FOSDEM 2014 Report, part 5
Hosted by Ken Fallon on 2014-02-27 is flagged as Explicit and is released under a CC-BY-SA license.
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HPR Correspondents bring you Interviews from interesting people and projects
HPR Coverage at FOSDEM 2014
The following are a series of interviews recorded at FOSDEM 2014.
FOSDEM is a free event that offers open source communities a place to meet, share ideas and collaborate.
For more information see the website https://fosdem.org/2014/, where you can watch a recording of the many talks http://video.fosdem.org/2014/
Day 2 Part 3
Free as in BEER
00:00:28 Perl Community
I chat with Wendy G.A. van Dijk who, while not selling cute camels, is promoting the Perl Community.
perl nlpw::2014 Dutch Perl Workshop 25 April Utrecht
Powerful, stable, mature, portable. Perl 5 is a highly capable, feature-rich programming language with over 26 years of development. Perl 5 runs on over 100 platforms from portables to mainframes and is suitable for both rapid prototyping and large scale development projects.
A big camel
Fredric Hornain talks to us about G6 Containers, AS7, Qpid and much more.
Oliver-Rainer Wittmann from IBM takes some time to chat with us about OpenOffice.
Swag at the OpenOffice booth
Apache OpenOffice is the leading open-source office software suite for word processing, spreadsheets, presentations, graphics, databases and more. It is available in many languages and works on all common computers. It stores all your data in an international open standard format and can also read and write files from other common office software packages. It can be downloaded and used completely free of charge for any purpose.
Honza Kral takes some time out to chat with us about the Elasticsearch ELK Stack.
Honza Kral from Elasticsearch
By combining the massively popular Elasticsearch, Logstash and Kibana we have created an end-to-end stack that delivers actionable insights in real-time from almost any type of structured and unstructured data source. Built and supported by the engineers behind each of these open source products, the Elasticsearch ELK stack makes searching and analyzing data easier than ever before.
We have a great conversation with Cor Nouws, who proves that you can earn a living supporting Free Software.
The hard working Libreoffice booth team
LibreOffice is the most widely used free open source office software. It is a community-driven project of The Document Foundation. LibreOffice is developed by professionals and by users, just like you, who believe in the principles of free software and in sharing their work with the world in a non-restrictive way. At the core of these principles is the promise of better-quality, highly-reliable and secure software that gives you greater flexibility at zero cost and no end-user lock-in. LibreOffice works natively with the Open Document Format, but also brings you support for by far the most file types for office-documents. It comes with support for over 80 languages and with a whole amount of other unique features to work with your texts, spreadsheets, presentations, drawings and data.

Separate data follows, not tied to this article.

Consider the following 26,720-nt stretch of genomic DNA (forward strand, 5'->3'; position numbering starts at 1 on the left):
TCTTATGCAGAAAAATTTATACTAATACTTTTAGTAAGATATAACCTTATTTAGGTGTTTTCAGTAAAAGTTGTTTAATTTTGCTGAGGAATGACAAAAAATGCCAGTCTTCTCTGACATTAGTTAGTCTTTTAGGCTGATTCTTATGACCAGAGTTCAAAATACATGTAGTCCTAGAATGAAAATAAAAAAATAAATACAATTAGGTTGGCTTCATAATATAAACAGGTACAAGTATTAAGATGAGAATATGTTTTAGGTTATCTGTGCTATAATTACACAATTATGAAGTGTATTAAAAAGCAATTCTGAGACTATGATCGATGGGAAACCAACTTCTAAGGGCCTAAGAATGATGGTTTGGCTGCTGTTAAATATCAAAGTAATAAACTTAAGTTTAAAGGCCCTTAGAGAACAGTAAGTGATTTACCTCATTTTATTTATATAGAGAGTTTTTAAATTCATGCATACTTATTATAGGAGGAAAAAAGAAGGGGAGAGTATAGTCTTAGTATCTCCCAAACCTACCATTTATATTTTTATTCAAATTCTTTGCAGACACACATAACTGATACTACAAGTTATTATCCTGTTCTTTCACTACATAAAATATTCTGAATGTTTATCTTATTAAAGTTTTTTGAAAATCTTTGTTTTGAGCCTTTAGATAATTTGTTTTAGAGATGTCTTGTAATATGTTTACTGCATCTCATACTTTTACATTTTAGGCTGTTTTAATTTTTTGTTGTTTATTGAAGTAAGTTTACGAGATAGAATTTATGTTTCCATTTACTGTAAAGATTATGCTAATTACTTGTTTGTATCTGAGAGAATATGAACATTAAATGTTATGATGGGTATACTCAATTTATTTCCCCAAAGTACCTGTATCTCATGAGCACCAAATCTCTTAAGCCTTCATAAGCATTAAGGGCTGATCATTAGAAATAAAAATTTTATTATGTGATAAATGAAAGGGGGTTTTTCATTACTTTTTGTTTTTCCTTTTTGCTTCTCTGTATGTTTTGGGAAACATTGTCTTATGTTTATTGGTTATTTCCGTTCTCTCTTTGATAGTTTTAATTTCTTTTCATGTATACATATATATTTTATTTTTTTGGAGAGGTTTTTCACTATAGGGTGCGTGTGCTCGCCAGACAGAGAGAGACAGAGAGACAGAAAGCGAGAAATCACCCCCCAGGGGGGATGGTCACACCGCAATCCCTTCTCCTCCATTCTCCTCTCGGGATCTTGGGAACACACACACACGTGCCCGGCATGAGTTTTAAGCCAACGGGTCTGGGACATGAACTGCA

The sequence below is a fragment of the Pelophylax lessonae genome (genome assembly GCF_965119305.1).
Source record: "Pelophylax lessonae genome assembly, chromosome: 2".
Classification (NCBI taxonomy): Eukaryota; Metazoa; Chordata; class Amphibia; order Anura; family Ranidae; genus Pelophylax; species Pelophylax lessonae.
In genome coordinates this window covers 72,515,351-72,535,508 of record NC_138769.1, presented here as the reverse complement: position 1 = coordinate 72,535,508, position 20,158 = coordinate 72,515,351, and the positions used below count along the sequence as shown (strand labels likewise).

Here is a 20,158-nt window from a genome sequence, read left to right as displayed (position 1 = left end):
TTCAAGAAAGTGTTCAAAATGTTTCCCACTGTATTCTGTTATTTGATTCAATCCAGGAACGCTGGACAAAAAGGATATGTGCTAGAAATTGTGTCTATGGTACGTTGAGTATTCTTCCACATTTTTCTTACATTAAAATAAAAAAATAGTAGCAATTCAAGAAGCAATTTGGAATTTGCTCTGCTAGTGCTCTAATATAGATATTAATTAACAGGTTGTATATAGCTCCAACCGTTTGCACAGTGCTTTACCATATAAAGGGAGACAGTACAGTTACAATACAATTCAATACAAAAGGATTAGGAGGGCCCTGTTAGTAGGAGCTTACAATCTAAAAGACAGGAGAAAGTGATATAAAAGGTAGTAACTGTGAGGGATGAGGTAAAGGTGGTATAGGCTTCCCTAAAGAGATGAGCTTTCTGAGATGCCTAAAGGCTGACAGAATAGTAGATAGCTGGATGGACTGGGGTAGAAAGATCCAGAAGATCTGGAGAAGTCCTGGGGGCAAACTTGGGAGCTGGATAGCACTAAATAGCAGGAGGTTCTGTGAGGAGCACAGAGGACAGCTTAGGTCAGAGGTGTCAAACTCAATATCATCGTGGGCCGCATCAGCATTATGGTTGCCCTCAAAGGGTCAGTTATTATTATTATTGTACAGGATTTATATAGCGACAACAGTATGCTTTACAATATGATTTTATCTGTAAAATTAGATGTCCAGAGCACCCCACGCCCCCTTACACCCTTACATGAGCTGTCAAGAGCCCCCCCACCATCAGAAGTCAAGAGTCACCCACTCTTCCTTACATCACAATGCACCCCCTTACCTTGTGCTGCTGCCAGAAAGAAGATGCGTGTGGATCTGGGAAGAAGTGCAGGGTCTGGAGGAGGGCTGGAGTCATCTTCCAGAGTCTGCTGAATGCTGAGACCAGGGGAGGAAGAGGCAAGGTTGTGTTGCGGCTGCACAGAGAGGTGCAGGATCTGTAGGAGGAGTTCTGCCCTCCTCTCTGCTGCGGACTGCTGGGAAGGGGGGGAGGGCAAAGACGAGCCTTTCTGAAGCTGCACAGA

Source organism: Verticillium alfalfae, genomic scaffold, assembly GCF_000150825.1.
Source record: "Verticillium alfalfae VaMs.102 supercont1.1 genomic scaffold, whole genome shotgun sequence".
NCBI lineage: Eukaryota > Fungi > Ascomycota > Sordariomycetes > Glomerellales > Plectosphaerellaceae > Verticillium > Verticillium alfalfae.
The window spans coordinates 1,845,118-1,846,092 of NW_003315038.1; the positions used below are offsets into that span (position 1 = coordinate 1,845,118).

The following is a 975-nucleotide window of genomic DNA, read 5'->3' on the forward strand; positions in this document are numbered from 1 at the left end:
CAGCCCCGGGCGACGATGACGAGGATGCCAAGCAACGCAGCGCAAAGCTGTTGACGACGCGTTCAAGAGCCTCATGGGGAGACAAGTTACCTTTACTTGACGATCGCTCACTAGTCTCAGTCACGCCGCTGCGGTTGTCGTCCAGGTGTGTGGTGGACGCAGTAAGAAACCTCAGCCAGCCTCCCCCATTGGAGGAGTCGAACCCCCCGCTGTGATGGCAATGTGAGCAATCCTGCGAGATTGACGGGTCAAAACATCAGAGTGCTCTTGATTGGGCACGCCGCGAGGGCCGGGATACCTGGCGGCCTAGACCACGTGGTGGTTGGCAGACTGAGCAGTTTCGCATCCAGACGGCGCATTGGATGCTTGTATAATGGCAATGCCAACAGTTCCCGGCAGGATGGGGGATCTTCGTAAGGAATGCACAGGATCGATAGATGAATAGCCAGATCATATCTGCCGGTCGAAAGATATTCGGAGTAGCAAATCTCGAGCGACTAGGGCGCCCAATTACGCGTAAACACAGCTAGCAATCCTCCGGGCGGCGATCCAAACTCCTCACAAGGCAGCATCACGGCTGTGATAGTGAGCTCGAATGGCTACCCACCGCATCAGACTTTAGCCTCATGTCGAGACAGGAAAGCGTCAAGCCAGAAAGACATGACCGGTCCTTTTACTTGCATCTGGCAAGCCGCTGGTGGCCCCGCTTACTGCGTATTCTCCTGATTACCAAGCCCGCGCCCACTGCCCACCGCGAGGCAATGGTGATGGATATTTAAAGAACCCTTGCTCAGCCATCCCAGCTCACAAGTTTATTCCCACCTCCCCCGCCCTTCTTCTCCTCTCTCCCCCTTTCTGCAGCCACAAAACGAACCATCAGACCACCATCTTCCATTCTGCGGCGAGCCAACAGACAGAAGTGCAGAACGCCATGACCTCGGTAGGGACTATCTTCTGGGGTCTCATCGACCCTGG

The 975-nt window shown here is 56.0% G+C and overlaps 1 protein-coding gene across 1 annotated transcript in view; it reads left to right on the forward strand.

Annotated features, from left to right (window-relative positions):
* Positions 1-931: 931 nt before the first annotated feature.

Rogier Baig talks to us about the roll out of peer to peer networks.
guifi.net is a telecommunications network, is open, free and neutral because is built through a peer to peer agreement where everyone can join the network by providing his connection, and therefore, extending the network and gaining connectivity to all. guifi.net is owned by all who join. Is a collaborative project horizontally managed composed by individuals, organizations, enterprises, education institutions and universities and government offices. Is open so everyone can participate in same terms and conditions within the scope of the Wireless Commons.
Jörg Steffens explains that bareos is not "bare os" but rather Bareos - Backup Archiving REcovery Open Sourced.
Bareos is a 100% open source fork of the backup project from bacula.org. The fork is in development since late 2010, it has a lot of new features. The source has been published on github, licensed AGPLv3.
01:05:30 XMPP realtime lounge
Lights, Sensors, Switches, Dimmers and of course the obligatory RaspberryPi and a bread board. So what is this you ask ? Well Ralph Meijer, Edwin Mons and Joachim Lindborg explain the "Internet of things" and how they want to use the XMPP protocol to "chat" with your devices. The plan is simple: set-up each device so it can talk to XMPP, then you can use Jabber or any other XMPP client to talk to them.
The lads from the XMPP realtime lounge
The Extensible Messaging and Presence Protocol (XMPP) is an open technology for real-time communication, which powers a wide range of applications including instant messaging, presence, multi-party chat, voice and video calls, collaboration, lightweight middleware, content syndication, and generalized routing of XML data. The technology pages provide more information about the various XMPP “building blocks”. Several books about Jabber/XMPP technologies are available, as well.
We have a chat with Emil Ivov, the project lead of Jitsi.
Jitsi (formerly SIP Communicator) is an audio/video and chat communicator that supports protocols such as SIP, XMPP/Jabber, AIM/ICQ, Windows Live, Yahoo! and many other useful features. Jitsi is Open Source / Free Software, and is available under the terms of the LGPL.
To wrap up the show I managed to track down Jan-Frederik Martens from the FOSDEM team.
01:36:36 Music - Entire Song
Track name : Free Software Song
Performer : Fenster
Recorded date : 2002
Copyright : Copyright (C) 2002,
Fenster LLC. Verbatim copying of this entire recording is permitted in any medium,
provided this notice is preserved.
Paul Robinson (vocals),
Roman Kravec (guitar),
Ed D'Angelo (bass),
Dave Newman (drums),
Brian Yarbrough (trumpet),
Tony Moore (trumpet).
Free software info at www.gnu.org speeches at audio-video.gnu.org/audio